military settlements of the demobilized Russian soldiers. And so, from 1837
such the settlements were founded in Tbilisi, Tsalka, Kojori, Manglisi, Thethri Tskaro
(former Tsitheli Tskaro), Akhaltsikhe and other regions where were located the
military organizations. To the Russian colonist-settlers were given the plots,
the financial aids, etc. Later the settlements developed to the villages.
Dukhobors in Georgia
In the 1820s tsarist
officials promoted the relocation of sectarians, namely the Don Cossacks (about
25 thousand) to Georgia, in particular at the Black See side – to the
exclusion of other Slavs – in an effort to isolate their “heretical infection”
from Orthodox Russians.
exiled one group of Russian sectarians (about 300, the Skoptses) to Western Georgia in 1825 near the Rioni River, in Marani village, and other group of the
colonists was settled in Kodori village.
On October 20, 1830,
Tsar Nicholas I issued a decree, which redirected the trajectory of Russian
colonialism in the Empire’s southernmost region - the newly incorporated
provinces of Trans Caucasus - while simultaneously recasting the fate of
Christian religious sectarians who were classified as “most pernicious”
(including Dukhobors, Molokans and Subbotniks, but not old Believers) were to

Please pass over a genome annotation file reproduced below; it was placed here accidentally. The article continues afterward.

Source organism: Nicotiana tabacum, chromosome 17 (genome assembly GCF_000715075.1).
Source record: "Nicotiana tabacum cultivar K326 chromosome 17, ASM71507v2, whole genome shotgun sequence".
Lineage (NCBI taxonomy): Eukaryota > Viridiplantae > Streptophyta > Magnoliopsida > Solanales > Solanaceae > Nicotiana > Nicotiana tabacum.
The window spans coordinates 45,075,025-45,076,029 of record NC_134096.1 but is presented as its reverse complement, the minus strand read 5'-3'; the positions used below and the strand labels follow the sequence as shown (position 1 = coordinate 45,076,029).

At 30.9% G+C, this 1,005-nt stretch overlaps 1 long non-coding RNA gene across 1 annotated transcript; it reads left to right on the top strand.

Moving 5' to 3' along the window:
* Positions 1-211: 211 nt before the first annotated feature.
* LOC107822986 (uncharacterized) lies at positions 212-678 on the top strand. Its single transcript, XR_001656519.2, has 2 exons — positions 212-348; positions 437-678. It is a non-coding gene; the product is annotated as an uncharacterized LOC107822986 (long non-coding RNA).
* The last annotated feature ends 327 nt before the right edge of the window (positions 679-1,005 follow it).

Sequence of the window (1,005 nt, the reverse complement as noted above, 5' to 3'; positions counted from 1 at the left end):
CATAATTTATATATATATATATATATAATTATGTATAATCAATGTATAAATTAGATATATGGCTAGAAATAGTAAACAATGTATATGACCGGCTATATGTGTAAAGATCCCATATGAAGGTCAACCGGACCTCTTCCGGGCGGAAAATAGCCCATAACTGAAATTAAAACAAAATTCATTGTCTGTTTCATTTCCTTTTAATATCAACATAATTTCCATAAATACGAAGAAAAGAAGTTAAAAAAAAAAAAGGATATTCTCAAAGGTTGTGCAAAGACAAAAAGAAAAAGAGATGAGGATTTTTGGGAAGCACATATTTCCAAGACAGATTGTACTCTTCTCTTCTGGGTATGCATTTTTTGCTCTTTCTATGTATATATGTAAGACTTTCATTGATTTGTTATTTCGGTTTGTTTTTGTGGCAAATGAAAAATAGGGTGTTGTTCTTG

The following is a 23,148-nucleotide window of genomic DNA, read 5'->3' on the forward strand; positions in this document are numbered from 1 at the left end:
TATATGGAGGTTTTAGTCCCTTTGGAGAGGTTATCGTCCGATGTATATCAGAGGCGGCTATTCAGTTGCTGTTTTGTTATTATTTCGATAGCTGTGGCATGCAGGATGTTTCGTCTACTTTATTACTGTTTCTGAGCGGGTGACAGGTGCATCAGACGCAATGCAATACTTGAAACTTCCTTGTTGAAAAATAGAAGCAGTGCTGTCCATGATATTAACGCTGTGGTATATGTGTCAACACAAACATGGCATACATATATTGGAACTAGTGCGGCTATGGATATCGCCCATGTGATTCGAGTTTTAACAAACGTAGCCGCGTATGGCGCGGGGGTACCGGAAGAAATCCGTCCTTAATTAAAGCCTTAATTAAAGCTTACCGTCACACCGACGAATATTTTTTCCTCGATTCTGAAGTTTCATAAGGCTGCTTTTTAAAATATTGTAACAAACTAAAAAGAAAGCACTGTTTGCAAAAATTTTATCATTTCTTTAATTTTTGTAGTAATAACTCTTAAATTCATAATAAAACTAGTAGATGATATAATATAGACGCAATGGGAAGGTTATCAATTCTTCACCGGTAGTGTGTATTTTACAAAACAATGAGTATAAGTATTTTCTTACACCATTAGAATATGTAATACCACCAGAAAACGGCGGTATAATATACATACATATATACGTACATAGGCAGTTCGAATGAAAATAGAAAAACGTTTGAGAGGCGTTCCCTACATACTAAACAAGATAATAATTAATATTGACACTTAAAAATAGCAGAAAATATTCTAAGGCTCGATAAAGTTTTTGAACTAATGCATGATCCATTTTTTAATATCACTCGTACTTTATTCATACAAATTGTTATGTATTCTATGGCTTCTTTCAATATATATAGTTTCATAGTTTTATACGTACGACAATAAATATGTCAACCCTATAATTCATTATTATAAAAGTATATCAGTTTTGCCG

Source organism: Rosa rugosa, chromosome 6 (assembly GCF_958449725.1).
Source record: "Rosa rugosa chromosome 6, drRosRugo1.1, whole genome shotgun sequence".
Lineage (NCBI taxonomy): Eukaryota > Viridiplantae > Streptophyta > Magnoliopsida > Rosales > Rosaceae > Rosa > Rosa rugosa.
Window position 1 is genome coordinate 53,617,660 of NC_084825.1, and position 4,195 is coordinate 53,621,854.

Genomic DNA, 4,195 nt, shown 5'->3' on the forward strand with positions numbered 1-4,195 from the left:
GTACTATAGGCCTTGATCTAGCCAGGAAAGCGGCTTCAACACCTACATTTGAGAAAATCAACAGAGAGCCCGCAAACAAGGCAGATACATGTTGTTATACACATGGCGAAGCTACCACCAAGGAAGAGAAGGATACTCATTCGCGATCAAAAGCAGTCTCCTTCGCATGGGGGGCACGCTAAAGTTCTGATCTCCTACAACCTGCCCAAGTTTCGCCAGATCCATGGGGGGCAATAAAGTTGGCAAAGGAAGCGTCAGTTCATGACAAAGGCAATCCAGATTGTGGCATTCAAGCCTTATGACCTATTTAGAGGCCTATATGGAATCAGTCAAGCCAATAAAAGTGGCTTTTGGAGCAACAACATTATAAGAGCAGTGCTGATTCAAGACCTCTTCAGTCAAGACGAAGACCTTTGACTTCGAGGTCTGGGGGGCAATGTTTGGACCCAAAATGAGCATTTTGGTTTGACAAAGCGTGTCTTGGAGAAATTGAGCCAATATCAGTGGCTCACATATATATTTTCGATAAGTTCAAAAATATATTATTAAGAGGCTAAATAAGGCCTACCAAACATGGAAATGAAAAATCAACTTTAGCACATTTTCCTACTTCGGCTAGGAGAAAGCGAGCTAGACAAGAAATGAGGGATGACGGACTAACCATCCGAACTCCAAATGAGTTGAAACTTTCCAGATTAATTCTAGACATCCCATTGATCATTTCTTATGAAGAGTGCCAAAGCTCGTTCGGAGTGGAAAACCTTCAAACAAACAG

be relocated to Georgia, by either forcible exile or voluntary resettlement.
The edict opened a
new striking chapter in Russia’s long history of borderland settlement.
Although, small numbers of Russian had moved to Georgia before 1830, the decree opened the floodgates of
large-scale resettlement. Throughout the remainder of the nineteenth century,
but especially in the 1830s and 1840s, tens of thousands of sectarians left
central Russia for the Georgia.
resettlement took three forms: forced exile by government or court order; the
legal, voluntary decision to migrate of individuals, families or communities of
sectarians; and, illegal, clandestine running away. Settlers came from a
variety of different provinces originally, but primarily Tambov, Tauride, Voronezh, Orenburg, Saratov, Samara, Astrakhan, the North Caucasus and the Don Region. While overwhelmingly peasant in social
make-up, sectarian settlers also included merchants, meshchane (petty
bourgeois) and others.
Among the instances
of forcible exile to Georgia, the state-enforced resettlement of Dukhobors
from Melitopol’ uezd, Tauride province was quantitatively the largest.
Approximately 5.000 Dukhobors relocated To Georgia between 1841 and 1845 – a number so large that